First, let me wish you a happy 20th Birthday! It seems like just yesterday that you were a child, so full of hopes and dreams and yet so young and naïve; and look at you today: all grown up and so popular with all the kids. As we watched you grow, we watched the Internet grow with you, and you adopted trendy new looks with colorful new outfits, wearing brands like Gnome and KDE. I guess that’s why your uncle, Steve Jobs, decided that his kids needed to be like you, too.
I have to make a confession: I’ve always had a bit of a man-crush on your dad, Linus. What he did changed the world as we know it. But what happened to your family, Linux? You played it safe, and that’s why all the kids wanted to be like you; but while you quietly grew into a man, so full of promise, your baby brother Android has become the stereotypical problem child. Even though he has the best intentions, he just doesn’t want to play well with others. All the while, I think your big brother UNIX has been insanely jealous of your popularity. And don’t get me started on your Uncle Steve, who secretly wanted to be so much like you, and yet publicly, so different.
All the best,
Linux just turned 20, and it seems like pure irony that the milestone is marked by controversy. The ubiquitous OS has encountered tremendous success, partly because of its open source nature, partly because it’s so sublimely stable, secure and beautiful. Its very existence invokes the metaphor of a love child, if Windows and MAC OSX were ever to mate. In the tumultuous decade of the 1990’s, when our world changed forever, Bill Gates and Steve Jobs duked it out for supremacy. One of those contenders vied to be installed on every single computer appliance in existence, while the other took a decidedly boutique approach, inventing a beautiful work of art that would slowly and steadily grow in popularity and acceptance. All the while, lowly Linux quietly waited in the shadows for its big debut.
As GUIs every bit as good – or better – than its competitors began to appear in Linux, apps began to appear and distros flowed like sweet honey. Linux became the OS of choice for geeks and network admins everywhere, and even though it hasn’t gained the commercial success of Windows or OSX, everyone who uses a browser touches Linux in one way or another. Secure, stable and just plain good, Linux in its 20th year is a huge success story, even if most people are unaware of its existence.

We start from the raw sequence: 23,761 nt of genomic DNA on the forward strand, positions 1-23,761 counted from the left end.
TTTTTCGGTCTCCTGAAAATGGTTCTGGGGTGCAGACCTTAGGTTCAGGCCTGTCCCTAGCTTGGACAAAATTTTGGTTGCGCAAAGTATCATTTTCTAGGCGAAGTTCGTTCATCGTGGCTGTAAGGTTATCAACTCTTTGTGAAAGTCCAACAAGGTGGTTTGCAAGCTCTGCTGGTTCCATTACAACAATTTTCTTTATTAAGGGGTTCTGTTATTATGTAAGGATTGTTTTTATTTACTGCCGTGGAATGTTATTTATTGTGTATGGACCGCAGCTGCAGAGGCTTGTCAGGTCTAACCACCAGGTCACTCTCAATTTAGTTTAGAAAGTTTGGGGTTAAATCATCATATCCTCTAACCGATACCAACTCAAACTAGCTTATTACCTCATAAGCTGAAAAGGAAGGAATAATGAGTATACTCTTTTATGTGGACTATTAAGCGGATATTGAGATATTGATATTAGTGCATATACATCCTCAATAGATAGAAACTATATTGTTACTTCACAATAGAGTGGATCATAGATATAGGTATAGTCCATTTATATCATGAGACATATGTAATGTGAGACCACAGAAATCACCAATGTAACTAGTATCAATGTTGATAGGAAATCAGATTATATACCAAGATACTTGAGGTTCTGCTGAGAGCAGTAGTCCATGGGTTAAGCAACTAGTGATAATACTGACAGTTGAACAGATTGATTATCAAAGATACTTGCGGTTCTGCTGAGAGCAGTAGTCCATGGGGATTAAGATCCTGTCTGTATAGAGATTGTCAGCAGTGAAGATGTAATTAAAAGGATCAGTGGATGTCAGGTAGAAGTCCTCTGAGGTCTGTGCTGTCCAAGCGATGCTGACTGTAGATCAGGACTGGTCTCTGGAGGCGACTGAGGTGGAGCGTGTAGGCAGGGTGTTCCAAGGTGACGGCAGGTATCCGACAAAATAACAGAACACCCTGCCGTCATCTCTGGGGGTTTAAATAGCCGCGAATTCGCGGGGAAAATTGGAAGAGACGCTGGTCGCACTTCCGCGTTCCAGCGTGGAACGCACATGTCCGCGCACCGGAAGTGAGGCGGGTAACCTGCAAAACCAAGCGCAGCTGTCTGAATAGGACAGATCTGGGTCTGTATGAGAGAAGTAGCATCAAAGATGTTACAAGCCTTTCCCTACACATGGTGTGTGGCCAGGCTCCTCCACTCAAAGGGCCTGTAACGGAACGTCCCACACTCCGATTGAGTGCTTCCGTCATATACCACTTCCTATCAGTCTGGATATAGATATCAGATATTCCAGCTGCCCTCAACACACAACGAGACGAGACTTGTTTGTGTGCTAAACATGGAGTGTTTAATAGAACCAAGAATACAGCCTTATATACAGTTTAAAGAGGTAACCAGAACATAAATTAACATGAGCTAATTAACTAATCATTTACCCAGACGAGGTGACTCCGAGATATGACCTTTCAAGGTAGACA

But two things happened along this journey, and suddenly Linux is in a bit of a pickle. While not directly responsible for the controversy mentioned above, its siblings have a little explaining to do. While generally stable and secure in its own right, OSX of late has been experiencing its own problems, and Android has been a source of concern pretty much since day one. And that spells spamhorrific troubles for anyone – like me – who decides to dump iOS for Android.
Before you go hating on me, let me explain my reasoning. For nearly 20 years, the OS was a model citizen of the GNU universe, meaning that no matter which distro you opted for, you were pretty much guaranteed a smooth ride without the bumps normally associated with other OSes. Antivirus and antimalware software – the main weapons against spam – are difficult to find for Linux, because malware simply isn’t the threat it is on Windows. OSX is relatively stable, as any MAC owner will tell you, but for no other reason than hackers just didn’t pay attention to it. Now, however, murmurings of MAC exploits are more common, and Android is just plain open to attack.
It’s not really Linux’s fault, but how could this happen? It seemed strange to me that the first thing I did when I got my Android phone was to purchase antivirus and antimalware software. It felt decidedly like a Windows moment. “Wait!” I thought with some dismay, “Isn’t this a spinoff of Linux?” Yes it is, but it’s a whole different world and poor ol’ Linux can only watch, like a Mortal Kombat match with Windows and Android battling to see which is the more vulnerable. All the while, Apple sits idly by, the sensei watching and waiting to see if it’s next to enter the ring.